Overnight Oats with Coconut and Ginger
- ¾ cup old-fashioned oats
- ¼ teaspoon ground ginger
- ¼ to ½ cup coconut milk
- 1 tablespoon maple syrup or honey
- ¼ cup toasted raw coconut flakes
- 2 tablespoons candied ginger, chopped
- In a 1-pint mason jar, mix the oats with the ground ginger to combine.
- In a small bowl, mix the coconut milk (if you prefer a thicker oatmeal, use less milk) with the maple syrup or honey.
- Pour the coconut milk mixture into the jar. Screw on the lid and refrigerate overnight, about 8 hours.
- In the morning, top the oatmeal with the coconut flakes and candied ginger. Eat immediately or screw the top on and take it on the go.
Tahini Ginger Quinoa Bowl 
- 2 1/2 Tbsp tahini
- 1 Tbsp peeled and finely grated ginger
- 1 tsp pressed garlic
- 2 1/2 Tbsp raw honey
- 1 Tbsp water
- 3 Tbsp tamari
- 1/2 cup toasted sesame oil
- 1 cup quinoa
- 1 1/2 cups small cubed sweet potato
- 1 cup chopped kale
- 2 cups fine chopped purple cabbage
- 1 Tbsp olive oil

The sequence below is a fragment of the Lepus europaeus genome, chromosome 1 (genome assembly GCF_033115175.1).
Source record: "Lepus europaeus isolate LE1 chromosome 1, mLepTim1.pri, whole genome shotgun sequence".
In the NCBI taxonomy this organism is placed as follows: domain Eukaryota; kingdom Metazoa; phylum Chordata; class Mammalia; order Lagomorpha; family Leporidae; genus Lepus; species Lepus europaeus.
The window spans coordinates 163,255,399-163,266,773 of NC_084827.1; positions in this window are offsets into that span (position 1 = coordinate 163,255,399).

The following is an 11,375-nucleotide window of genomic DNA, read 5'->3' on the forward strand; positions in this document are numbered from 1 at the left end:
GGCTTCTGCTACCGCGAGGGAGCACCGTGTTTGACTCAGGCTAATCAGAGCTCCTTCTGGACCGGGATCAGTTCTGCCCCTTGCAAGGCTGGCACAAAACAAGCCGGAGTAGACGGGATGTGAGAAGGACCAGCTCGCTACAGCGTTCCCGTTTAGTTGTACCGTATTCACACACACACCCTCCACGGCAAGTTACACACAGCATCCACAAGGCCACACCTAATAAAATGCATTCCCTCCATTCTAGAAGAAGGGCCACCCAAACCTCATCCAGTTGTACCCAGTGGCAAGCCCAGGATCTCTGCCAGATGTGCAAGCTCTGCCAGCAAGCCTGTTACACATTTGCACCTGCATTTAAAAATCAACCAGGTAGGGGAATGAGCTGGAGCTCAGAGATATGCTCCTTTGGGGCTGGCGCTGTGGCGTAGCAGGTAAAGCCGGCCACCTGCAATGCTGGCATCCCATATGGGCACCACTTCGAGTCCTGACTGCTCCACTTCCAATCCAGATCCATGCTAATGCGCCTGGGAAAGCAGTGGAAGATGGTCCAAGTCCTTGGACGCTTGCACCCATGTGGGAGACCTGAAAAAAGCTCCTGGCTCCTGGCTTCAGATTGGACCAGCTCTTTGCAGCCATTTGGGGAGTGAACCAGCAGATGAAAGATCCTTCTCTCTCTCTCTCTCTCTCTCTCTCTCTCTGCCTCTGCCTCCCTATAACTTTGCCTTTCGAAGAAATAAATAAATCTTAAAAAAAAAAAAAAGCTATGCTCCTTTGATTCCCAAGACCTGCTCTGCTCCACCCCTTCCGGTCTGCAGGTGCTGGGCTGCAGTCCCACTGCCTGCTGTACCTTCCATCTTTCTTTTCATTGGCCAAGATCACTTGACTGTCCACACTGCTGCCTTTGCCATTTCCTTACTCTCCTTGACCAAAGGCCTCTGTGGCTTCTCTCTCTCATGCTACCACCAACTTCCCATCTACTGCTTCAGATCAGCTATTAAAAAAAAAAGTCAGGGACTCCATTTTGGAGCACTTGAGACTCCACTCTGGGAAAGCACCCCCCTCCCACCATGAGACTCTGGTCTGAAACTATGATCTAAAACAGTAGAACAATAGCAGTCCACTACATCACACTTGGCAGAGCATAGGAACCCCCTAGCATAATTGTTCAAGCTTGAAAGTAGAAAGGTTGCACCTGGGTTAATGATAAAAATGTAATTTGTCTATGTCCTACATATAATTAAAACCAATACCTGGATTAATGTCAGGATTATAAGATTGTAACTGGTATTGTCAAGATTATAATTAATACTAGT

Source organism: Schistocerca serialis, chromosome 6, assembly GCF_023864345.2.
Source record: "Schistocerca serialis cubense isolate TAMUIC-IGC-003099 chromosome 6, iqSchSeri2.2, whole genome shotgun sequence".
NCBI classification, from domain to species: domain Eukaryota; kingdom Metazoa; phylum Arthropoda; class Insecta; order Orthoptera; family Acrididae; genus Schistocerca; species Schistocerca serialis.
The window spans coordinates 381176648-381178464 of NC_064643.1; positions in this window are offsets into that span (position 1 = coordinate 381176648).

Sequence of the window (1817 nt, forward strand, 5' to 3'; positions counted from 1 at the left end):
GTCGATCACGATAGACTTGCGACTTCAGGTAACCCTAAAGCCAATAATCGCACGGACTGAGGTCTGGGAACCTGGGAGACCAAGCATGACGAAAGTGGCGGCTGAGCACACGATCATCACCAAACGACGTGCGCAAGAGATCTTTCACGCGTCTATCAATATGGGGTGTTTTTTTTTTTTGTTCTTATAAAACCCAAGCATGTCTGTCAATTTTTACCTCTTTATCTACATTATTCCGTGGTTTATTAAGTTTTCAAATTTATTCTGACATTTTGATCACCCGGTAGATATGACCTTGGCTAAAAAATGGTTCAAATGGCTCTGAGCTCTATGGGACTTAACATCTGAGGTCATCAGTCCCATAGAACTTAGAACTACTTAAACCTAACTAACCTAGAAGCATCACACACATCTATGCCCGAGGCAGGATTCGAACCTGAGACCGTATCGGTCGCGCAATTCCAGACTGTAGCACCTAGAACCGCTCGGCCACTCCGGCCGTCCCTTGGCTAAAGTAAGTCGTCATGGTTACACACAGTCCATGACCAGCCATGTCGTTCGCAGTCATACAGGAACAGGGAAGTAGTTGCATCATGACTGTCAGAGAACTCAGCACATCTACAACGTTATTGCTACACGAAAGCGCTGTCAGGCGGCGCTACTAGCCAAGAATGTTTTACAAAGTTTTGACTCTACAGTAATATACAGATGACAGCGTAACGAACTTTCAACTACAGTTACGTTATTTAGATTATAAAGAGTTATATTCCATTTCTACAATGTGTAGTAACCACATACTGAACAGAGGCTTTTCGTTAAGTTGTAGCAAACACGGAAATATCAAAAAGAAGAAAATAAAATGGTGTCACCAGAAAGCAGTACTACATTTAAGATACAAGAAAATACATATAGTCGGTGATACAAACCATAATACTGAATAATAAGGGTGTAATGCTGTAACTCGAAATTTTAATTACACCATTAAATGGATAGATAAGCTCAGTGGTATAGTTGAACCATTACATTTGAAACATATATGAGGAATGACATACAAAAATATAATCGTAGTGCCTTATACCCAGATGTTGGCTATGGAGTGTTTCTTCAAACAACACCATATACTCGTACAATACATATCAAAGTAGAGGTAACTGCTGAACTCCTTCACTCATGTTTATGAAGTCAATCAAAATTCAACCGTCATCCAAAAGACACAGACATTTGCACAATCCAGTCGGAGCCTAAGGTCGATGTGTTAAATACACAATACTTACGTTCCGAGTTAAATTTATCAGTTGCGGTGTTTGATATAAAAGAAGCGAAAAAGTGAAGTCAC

- 1 cup finely chopped onions
- 1 Tbsp chopped green onion
- Sesame seeds to garnish
- Turmeric powder to garnish
- Rinse and cook 1 cup of quinoa in two cups of water by bringing the quinoa and water to a boil then reducing heat and covering, allowing to simmer for 15 minutes.
- Peel sweet potato or yam. Cut into 1″ pieces either in small triangles or squares—just make sure they are the same size. Add potato into steamer and steam for 4 minutes.Then add purple cabbage and steam for another 4 minutes. Add kale at 8 minutes, stir well, and leave in for another 2 minutes. Remove from heat and mix with quinoa.
- On medium heat, warm olive oil in a medium sauté pan and add onions. Once onions are translucent (about 6 minutes), reduce heat and add tahini sauce. Heat for one minute then toss with quinoa and vegetables.
- Top with green onions, sesame seeds, and a pinch of turmeric to serve.
Ginger is one of the most versatile spices for use as a natural remedy and in recipes. We hope you enjoy these recipes and experience vibrant and amazing health as you add ginger to your medicine chest!
Work ginger into every meal. Get a healthy start to your day and enjoy ginger in homemade nut milks. Ginger can put a little zip into your lunchtime soup and salad combo. If your vegetables want to play along, make a ginger and broccoli bowl. Ginger in your drink doesn’t just mean ginger ale — it’s a gorgeous and nutritious addition to golden milk. Take standard ginger snaps up a notch with Gingerbread Snap Pumpkin Butter Cookies.
Let us know your favorite ways to use ginger in the comments!